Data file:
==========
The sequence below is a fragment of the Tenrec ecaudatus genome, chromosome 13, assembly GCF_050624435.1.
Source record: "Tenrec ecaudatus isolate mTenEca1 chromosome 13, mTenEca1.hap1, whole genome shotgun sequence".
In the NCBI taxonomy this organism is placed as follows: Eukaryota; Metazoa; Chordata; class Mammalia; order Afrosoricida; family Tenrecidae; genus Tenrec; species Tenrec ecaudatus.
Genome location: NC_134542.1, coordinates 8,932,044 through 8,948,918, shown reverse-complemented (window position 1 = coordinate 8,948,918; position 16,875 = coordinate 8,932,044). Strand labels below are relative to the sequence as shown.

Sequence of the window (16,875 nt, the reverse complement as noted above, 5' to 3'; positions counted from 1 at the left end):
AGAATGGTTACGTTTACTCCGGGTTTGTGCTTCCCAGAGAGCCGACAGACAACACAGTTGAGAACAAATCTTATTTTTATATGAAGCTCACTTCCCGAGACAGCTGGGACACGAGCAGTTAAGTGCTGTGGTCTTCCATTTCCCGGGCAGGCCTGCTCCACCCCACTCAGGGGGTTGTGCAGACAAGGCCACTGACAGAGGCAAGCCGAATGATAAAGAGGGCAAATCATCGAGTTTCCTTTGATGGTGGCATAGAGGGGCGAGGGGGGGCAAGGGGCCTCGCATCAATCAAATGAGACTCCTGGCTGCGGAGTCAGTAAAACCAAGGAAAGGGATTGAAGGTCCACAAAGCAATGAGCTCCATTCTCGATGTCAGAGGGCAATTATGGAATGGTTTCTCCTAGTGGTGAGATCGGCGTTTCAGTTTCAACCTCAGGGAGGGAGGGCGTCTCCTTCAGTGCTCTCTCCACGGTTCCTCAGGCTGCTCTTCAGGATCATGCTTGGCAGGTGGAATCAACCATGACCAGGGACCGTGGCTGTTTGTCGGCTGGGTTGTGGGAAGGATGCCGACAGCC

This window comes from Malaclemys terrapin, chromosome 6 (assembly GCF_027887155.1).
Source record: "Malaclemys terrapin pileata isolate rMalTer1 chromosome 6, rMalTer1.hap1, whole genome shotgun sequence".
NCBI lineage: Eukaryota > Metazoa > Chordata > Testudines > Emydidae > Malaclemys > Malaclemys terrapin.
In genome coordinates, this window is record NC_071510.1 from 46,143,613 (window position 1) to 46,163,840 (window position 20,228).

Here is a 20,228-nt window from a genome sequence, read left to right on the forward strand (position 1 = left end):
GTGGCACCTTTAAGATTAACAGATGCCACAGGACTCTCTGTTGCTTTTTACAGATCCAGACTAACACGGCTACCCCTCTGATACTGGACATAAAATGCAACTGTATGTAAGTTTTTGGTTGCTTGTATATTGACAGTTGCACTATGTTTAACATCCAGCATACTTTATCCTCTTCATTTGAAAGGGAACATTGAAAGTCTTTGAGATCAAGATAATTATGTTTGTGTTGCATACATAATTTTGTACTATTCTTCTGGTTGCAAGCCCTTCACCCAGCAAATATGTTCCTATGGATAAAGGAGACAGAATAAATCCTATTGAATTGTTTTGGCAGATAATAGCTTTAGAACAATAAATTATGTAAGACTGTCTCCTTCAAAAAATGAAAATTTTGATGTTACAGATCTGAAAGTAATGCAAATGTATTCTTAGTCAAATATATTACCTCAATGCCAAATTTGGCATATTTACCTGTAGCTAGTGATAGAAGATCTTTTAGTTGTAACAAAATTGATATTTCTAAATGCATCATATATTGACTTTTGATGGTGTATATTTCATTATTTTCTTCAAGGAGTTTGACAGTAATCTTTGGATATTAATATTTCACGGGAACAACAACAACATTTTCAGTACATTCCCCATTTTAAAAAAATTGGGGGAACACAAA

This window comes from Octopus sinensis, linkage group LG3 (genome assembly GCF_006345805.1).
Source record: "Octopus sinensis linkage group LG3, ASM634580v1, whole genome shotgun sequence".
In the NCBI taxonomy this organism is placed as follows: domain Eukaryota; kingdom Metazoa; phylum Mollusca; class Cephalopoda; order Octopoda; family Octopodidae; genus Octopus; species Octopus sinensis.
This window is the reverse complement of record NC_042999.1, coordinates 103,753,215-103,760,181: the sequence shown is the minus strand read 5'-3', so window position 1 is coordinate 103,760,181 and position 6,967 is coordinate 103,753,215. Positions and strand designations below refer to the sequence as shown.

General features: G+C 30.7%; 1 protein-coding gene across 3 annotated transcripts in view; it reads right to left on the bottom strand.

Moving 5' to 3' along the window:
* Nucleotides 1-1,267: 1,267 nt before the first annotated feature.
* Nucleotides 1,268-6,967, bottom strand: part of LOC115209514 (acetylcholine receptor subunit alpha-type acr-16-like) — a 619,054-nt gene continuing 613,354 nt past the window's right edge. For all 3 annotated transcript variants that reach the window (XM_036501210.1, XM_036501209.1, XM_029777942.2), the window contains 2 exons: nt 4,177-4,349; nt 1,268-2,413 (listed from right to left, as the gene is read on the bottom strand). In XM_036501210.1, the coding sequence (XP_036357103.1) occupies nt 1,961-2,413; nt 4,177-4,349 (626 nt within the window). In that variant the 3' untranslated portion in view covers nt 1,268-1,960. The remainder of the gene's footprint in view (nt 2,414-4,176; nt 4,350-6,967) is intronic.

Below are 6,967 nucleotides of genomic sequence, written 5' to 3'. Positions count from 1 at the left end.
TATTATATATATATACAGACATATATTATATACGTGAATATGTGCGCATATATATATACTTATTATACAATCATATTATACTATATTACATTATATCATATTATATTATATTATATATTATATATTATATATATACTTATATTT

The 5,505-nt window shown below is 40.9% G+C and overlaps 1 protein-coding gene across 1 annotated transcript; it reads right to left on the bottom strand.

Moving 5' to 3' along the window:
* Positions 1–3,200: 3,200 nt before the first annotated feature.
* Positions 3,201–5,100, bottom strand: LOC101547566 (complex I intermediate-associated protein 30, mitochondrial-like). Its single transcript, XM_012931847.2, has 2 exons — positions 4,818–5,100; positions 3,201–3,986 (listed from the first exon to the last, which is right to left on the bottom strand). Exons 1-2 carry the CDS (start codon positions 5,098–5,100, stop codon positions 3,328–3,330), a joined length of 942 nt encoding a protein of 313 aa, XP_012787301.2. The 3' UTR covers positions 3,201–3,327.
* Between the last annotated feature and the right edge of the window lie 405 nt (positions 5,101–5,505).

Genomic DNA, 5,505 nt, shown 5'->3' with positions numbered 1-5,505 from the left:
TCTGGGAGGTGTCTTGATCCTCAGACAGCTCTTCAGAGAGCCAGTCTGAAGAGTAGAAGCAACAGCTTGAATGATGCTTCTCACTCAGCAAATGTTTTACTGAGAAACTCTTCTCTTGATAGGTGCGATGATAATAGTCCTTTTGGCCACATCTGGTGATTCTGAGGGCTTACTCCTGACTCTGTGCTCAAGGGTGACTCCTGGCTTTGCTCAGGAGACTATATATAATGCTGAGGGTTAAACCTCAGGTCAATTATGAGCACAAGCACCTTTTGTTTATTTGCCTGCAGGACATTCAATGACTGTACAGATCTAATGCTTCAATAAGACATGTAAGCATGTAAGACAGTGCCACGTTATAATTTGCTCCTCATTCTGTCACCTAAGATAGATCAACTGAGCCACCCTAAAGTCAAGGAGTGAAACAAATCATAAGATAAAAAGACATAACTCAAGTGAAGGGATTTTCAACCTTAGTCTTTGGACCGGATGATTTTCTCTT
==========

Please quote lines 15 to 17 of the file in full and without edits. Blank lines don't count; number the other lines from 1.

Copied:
In the NCBI taxonomy this organism is placed as follows: domain Eukaryota; kingdom Metazoa; phylum Mollusca; class Cephalopoda; order Octopoda; family Octopodidae; genus Octopus; species Octopus sinensis.
This window is the reverse complement of record NC_042999.1, coordinates 103,753,215-103,760,181: the sequence shown is the minus strand read 5'-3', so window position 1 is coordinate 103,760,181 and position 6,967 is coordinate 103,753,215. Positions and strand designations below refer to the sequence as shown.

General features: G+C 30.7%; 1 protein-coding gene across 3 annotated transcripts in view; it reads right to left on the bottom strand.